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See detailFourier transform mass spectrometry: A powerful tool for toxin analysis
Quinton, Loïc ULg; Le Caër, Jean-Pierre; Vinh, Joëlle et al

in Toxicon (2006), 47(6), 715-726

The crude venom of Conus virgo was analyzed by Fourier transform mass spectrometry (FTMS) using both nano-electrospray ionization and MALDI. The analyses were performed directly on the crude venom ... [more ▼]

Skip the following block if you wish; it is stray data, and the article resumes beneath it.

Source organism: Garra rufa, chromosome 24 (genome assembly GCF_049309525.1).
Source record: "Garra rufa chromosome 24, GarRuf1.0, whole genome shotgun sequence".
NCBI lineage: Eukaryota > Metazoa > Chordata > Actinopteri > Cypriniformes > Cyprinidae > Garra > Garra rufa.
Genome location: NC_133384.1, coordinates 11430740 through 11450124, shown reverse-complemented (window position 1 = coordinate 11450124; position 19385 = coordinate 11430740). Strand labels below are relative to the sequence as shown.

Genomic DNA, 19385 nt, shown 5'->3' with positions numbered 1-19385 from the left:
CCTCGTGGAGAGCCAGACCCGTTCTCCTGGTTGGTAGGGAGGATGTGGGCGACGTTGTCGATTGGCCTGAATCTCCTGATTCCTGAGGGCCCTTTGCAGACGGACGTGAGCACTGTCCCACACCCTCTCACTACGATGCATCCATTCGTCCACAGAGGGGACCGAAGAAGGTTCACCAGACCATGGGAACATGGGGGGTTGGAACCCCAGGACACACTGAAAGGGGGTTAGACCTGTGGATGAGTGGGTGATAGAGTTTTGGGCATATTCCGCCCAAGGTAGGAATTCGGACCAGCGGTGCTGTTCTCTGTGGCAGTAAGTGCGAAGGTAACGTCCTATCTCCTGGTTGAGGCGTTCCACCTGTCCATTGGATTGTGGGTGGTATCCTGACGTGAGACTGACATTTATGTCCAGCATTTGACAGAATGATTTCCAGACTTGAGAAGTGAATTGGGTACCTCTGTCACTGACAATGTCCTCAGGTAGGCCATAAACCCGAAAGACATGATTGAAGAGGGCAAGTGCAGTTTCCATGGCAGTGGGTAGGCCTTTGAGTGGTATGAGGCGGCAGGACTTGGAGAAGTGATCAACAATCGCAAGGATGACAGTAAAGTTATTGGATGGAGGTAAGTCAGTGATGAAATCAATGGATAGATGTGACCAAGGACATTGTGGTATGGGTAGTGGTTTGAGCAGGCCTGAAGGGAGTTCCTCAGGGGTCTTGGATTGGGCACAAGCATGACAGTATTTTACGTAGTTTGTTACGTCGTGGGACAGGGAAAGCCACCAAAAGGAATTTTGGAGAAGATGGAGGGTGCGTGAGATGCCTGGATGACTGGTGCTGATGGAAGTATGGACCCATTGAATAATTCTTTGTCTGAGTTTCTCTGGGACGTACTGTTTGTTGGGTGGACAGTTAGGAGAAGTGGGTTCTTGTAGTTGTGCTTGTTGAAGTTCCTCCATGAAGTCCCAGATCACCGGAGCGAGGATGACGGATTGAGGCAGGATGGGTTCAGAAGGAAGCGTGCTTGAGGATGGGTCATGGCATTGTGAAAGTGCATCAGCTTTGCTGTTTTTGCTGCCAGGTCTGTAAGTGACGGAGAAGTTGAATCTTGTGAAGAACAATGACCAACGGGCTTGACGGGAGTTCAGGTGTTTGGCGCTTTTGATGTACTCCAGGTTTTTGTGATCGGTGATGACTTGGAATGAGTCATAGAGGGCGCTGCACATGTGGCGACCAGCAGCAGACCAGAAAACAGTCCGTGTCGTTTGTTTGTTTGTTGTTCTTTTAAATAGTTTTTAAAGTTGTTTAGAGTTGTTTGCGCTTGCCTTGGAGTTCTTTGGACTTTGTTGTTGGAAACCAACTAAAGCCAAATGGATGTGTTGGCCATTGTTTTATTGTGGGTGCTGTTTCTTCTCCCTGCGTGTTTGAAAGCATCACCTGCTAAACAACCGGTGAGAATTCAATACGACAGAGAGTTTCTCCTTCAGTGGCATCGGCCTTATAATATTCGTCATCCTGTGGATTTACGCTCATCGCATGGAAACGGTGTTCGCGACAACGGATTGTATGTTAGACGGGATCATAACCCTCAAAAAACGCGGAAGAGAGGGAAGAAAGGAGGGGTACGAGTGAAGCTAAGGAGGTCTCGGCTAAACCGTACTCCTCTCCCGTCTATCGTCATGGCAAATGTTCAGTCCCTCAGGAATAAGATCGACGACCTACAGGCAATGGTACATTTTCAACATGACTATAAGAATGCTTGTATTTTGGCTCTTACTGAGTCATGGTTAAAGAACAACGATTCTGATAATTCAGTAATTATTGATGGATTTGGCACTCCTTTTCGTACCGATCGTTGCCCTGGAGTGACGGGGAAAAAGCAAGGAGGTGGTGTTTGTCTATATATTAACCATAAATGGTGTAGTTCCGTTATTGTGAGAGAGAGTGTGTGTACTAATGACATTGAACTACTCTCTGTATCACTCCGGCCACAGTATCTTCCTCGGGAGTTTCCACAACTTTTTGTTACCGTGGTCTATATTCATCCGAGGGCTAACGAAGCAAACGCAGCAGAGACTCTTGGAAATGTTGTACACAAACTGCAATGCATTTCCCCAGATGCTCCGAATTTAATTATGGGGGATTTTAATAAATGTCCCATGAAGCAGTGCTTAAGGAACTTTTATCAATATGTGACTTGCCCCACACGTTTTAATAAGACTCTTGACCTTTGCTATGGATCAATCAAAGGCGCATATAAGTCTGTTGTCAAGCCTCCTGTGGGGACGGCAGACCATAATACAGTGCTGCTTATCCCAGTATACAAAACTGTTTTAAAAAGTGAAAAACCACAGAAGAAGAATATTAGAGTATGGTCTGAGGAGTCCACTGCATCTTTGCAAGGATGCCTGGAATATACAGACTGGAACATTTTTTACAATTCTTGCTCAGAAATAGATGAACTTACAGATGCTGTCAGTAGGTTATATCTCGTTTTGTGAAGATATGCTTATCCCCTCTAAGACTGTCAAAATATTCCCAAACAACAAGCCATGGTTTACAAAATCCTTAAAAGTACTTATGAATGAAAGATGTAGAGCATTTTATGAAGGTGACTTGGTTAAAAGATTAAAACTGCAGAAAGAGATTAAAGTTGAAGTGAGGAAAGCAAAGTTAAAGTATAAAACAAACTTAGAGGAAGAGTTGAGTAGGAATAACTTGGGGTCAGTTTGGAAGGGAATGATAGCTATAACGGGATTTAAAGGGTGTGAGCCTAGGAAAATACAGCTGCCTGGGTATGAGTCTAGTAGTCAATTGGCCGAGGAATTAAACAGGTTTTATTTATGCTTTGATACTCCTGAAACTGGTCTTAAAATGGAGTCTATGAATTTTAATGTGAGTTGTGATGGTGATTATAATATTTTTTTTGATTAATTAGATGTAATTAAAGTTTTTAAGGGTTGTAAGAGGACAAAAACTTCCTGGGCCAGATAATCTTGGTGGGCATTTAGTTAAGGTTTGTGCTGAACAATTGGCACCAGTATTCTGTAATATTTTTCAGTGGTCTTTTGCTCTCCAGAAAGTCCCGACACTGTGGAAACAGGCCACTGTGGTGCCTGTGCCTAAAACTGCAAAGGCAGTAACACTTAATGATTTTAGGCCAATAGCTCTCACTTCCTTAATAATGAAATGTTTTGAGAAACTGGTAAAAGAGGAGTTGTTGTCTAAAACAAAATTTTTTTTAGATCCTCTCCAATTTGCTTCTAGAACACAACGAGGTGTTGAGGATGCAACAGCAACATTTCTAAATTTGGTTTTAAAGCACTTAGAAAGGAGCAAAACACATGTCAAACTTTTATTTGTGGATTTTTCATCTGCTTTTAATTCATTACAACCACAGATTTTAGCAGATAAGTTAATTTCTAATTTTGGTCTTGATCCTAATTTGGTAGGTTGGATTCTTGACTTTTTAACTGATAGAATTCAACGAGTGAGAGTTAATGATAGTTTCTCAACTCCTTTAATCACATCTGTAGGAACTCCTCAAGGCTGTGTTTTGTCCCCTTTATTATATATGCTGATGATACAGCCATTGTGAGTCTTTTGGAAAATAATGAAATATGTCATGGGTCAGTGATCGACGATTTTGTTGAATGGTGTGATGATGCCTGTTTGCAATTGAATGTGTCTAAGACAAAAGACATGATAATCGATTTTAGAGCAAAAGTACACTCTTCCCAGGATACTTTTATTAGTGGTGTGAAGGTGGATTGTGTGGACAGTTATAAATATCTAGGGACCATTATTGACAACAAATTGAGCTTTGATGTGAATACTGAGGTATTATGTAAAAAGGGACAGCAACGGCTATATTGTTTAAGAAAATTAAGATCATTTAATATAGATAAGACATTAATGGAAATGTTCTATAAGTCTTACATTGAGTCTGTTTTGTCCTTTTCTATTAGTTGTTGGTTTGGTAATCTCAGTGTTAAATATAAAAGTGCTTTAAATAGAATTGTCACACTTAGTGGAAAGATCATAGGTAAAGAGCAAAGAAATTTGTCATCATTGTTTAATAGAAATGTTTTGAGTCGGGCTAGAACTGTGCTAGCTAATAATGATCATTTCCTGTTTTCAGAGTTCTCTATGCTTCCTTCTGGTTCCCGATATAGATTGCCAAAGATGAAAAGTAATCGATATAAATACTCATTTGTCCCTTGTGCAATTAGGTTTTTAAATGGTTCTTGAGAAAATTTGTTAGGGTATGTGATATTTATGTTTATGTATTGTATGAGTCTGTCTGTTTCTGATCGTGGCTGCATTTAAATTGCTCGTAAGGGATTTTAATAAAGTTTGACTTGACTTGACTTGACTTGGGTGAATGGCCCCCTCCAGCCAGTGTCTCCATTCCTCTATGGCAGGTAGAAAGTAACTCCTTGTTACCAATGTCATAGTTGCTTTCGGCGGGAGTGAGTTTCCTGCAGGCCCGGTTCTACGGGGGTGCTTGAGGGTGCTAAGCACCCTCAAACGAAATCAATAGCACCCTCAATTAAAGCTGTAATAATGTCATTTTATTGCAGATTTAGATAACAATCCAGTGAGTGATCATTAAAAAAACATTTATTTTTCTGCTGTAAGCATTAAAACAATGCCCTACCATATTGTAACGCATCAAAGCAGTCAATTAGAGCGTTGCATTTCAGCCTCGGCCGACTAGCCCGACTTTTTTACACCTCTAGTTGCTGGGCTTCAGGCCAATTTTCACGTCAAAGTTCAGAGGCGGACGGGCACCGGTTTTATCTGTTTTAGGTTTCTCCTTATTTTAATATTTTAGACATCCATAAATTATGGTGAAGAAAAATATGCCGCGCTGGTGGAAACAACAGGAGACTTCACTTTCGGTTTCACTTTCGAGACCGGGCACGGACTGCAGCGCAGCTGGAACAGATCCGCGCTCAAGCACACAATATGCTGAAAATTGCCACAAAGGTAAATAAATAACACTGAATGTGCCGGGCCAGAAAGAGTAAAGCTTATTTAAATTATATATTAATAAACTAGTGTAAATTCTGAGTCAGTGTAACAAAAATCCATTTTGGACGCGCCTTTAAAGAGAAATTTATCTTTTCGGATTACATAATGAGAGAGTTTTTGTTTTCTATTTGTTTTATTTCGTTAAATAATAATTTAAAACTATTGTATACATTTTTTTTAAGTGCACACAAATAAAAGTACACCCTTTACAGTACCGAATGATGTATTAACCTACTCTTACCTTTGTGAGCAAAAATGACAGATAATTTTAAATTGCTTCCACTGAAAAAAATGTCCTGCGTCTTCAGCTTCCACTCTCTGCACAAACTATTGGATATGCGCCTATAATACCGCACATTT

The crude venom of Conus virgo was analyzed by Fourier transform mass spectrometry (FTMS) using both nano-electrospray ionization and MALDI. The analyses were performed directly on the crude venom, without chromatographic separation. The mass fingerprinting of the venom yielded 64 distinct molecular masses in the range 500-4500 Da with two major components at 1328.5142 and 1358.5592 Da. To facilitate the de novo sequencing of these compounds, the disulfide bonds of all components were reduced for the whole venom. The mass accuracy, resolution and sensitivity provided by FTMS were necessary to complete the sequencing of the two new peptides named ViVA and ViVB, that turned out to be conotoxins belonging to the T-superfamily, with the disulfide framework V. The peptides shared 80% similarity and as often observed for this class of compound, they were highly post-translationally modified: amidated C-terminus, pyroglutamic acid residue at the N-terminus and two disulfide bonds. Complementary online nano-LC-nano-ESI-FTMS experiments were undertaken. Among the 130 molecular masses found in the coupling experiments, only 45 were common with those obtained in the direct approach, which means that 21 compounds observed by nano-ESI-FTMS were not detected. This clearly shows that some discriminations against some classes of compounds occur when a chromatographic step is used before mass spectrometry. [less ▲]